How we use music to mirror or affect our emotional state can differ from person to person. When music is needed for release, it is there for us, from the dark oceans of Bartok String Quartets, the acidity of Shostakovich, to the wild head-banging of metal music. Others may chose to submerge into a soundscape and float their way to a state of nothingness.
Music and Science
Since I wrote the Beauty of Music 1, I’ve started reading Elena Mannes’s book called The Power of Music. I would highly recommend this reading for anybody. Her language is accessible and compelling. I’ve been thrilled to find her last few years have produced a body of collective knowledge that underscores my findings and passion.
Legend has it that the original violin, called a chuurqin, was born in Mongolia. In Central Asia 6th-Century, a boy loved his steed more than life itself. According to one Mongolian legend, the horse was slain and came to the boy in a dream. It said for him to use his body to make a fiddle so they would be together forever.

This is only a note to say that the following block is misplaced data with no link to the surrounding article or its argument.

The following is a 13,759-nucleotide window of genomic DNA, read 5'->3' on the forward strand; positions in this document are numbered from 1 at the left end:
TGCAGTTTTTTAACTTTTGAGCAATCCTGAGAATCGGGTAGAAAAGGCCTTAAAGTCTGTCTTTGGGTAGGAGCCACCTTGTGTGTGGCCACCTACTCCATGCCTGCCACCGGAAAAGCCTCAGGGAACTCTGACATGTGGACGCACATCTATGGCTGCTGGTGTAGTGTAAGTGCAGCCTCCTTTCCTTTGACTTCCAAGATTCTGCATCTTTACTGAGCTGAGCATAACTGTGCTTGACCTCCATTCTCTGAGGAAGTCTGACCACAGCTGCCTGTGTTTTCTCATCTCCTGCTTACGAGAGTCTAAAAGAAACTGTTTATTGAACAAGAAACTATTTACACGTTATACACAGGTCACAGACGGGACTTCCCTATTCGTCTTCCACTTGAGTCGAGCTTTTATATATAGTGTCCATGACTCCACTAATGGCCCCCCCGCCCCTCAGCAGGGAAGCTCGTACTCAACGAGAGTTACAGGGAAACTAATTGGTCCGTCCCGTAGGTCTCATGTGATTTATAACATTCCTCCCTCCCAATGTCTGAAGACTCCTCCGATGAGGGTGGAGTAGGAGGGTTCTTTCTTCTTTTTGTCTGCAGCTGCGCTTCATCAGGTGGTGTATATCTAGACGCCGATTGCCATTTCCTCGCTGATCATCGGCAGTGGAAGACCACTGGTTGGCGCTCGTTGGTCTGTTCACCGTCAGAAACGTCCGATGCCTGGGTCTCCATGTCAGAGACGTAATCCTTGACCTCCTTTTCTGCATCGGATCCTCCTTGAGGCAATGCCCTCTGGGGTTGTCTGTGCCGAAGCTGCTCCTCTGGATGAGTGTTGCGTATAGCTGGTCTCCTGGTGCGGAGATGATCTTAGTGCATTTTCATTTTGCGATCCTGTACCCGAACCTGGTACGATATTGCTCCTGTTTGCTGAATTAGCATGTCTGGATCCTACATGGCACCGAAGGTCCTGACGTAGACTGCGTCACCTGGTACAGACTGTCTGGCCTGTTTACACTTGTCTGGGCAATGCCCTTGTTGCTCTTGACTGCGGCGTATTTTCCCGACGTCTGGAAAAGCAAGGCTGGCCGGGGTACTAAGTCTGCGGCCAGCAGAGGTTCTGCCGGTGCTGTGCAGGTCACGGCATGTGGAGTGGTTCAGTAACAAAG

What do we know about Music and the Brain? How does the brain show the effects of musical intervention? Can the frequencies and emotions produced by music create new synapses?
A very popular and meaningful forum for developing an appreciation for the arts and for self is through a program started by Rudolf Steiner in Germany in the 1960’s. We know of it by the name of Waldorf, an education system that honors the individuality of each child.
The more I read, the more I know I’m right. The more I experience with my wellness program, the more I see weekly the effects music has on people. As I play my violin for disabilities in the therapeutic riding arena, a magical gateway is opened. The client becomes pliable — a necessity for change to occur.